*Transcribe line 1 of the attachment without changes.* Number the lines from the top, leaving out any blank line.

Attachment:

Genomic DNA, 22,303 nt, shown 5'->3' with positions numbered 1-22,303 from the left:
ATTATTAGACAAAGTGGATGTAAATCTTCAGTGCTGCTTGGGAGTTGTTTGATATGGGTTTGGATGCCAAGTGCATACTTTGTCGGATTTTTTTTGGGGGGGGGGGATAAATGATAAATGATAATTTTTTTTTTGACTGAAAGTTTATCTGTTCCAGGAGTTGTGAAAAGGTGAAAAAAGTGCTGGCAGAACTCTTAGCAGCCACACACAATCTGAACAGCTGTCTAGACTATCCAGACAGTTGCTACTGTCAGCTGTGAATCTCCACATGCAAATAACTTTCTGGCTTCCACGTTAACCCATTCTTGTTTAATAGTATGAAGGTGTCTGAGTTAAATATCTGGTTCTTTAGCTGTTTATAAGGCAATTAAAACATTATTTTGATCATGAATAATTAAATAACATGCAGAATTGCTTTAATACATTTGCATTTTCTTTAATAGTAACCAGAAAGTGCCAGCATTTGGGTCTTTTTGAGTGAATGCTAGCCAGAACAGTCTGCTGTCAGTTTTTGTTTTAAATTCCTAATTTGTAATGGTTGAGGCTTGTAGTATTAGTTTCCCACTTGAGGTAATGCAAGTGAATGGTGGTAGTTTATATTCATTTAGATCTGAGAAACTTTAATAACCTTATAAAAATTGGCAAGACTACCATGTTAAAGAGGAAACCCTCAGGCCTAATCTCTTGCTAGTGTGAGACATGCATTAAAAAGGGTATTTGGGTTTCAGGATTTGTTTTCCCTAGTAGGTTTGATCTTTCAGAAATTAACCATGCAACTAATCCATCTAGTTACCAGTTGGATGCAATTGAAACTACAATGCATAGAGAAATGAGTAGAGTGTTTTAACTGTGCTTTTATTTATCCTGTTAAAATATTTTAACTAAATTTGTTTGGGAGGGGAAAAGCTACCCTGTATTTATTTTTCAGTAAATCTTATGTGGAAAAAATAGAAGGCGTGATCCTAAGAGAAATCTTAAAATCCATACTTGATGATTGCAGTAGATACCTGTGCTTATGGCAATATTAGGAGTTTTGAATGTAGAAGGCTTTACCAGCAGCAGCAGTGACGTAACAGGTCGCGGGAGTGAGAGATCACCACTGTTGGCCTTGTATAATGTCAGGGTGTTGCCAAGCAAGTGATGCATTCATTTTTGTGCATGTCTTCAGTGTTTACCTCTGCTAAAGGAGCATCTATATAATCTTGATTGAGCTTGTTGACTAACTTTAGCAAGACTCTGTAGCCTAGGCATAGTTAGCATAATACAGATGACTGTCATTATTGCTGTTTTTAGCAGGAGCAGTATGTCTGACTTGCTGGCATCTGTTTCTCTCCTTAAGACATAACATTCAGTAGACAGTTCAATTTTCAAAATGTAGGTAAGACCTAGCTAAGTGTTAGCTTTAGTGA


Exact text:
Genomic DNA, 22,303 nt, shown 5'->3' with positions numbered 1-22,303 from the left: